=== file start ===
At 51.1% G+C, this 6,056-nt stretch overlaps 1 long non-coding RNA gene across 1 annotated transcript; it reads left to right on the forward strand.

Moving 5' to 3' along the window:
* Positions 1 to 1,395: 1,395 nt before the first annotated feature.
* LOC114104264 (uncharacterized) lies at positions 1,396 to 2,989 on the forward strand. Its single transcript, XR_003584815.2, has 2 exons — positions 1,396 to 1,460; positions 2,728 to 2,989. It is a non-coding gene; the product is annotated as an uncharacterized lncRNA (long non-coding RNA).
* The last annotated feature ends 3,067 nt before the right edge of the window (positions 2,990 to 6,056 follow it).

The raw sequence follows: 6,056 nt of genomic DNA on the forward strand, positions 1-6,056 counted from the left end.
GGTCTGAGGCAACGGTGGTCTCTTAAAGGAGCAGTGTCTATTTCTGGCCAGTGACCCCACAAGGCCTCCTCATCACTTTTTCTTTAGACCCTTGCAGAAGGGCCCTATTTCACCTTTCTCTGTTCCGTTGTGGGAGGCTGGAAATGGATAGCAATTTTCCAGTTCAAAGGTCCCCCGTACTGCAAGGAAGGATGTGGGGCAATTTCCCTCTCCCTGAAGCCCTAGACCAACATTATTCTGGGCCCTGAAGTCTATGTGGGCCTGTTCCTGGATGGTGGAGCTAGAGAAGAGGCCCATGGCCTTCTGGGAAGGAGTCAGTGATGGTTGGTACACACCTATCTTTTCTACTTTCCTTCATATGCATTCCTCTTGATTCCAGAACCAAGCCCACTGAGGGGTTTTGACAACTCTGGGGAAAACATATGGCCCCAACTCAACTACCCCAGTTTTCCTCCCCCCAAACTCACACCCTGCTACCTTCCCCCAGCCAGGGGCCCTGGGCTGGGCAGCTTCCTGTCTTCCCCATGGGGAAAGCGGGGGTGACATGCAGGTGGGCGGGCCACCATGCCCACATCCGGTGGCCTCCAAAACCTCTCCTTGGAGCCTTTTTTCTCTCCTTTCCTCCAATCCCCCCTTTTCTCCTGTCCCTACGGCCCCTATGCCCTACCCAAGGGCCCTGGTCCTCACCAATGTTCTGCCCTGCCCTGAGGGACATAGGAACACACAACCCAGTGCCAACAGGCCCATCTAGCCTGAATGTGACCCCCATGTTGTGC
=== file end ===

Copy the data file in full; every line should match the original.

At 51.1% G+C, this 6,056-nt stretch overlaps 1 long non-coding RNA gene across 1 annotated transcript; it reads left to right on the forward strand.

Moving 5' to 3' along the window:
* Positions 1 to 1,395: 1,395 nt before the first annotated feature.
* LOC114104264 (uncharacterized) lies at positions 1,396 to 2,989 on the forward strand. Its single transcript, XR_003584815.2, has 2 exons — positions 1,396 to 1,460; positions 2,728 to 2,989. It is a non-coding gene; the product is annotated as an uncharacterized lncRNA (long non-coding RNA).
* The last annotated feature ends 3,067 nt before the right edge of the window (positions 2,990 to 6,056 follow it).

The raw sequence follows: 6,056 nt of genomic DNA on the forward strand, positions 1-6,056 counted from the left end.
GGTCTGAGGCAACGGTGGTCTCTTAAAGGAGCAGTGTCTATTTCTGGCCAGTGACCCCACAAGGCCTCCTCATCACTTTTTCTTTAGACCCTTGCAGAAGGGCCCTATTTCACCTTTCTCTGTTCCGTTGTGGGAGGCTGGAAATGGATAGCAATTTTCCAGTTCAAAGGTCCCCCGTACTGCAAGGAAGGATGTGGGGCAATTTCCCTCTCCCTGAAGCCCTAGACCAACATTATTCTGGGCCCTGAAGTCTATGTGGGCCTGTTCCTGGATGGTGGAGCTAGAGAAGAGGCCCATGGCCTTCTGGGAAGGAGTCAGTGATGGTTGGTACACACCTATCTTTTCTACTTTCCTTCATATGCATTCCTCTTGATTCCAGAACCAAGCCCACTGAGGGGTTTTGACAACTCTGGGGAAAACATATGGCCCCAACTCAACTACCCCAGTTTTCCTCCCCCCAAACTCACACCCTGCTACCTTCCCCCAGCCAGGGGCCCTGGGCTGGGCAGCTTCCTGTCTTCCCCATGGGGAAAGCGGGGGTGACATGCAGGTGGGCGGGCCACCATGCCCACATCCGGTGGCCTCCAAAACCTCTCCTTGGAGCCTTTTTTCTCTCCTTTCCTCCAATCCCCCCTTTTCTCCTGTCCCTACGGCCCCTATGCCCTACCCAAGGGCCCTGGTCCTCACCAATGTTCTGCCCTGCCCTGAGGGACATAGGAACACACAACCCAGTGCCAACAGGCCCATCTAGCCTGAATGTGACCCCCATGTTGTGC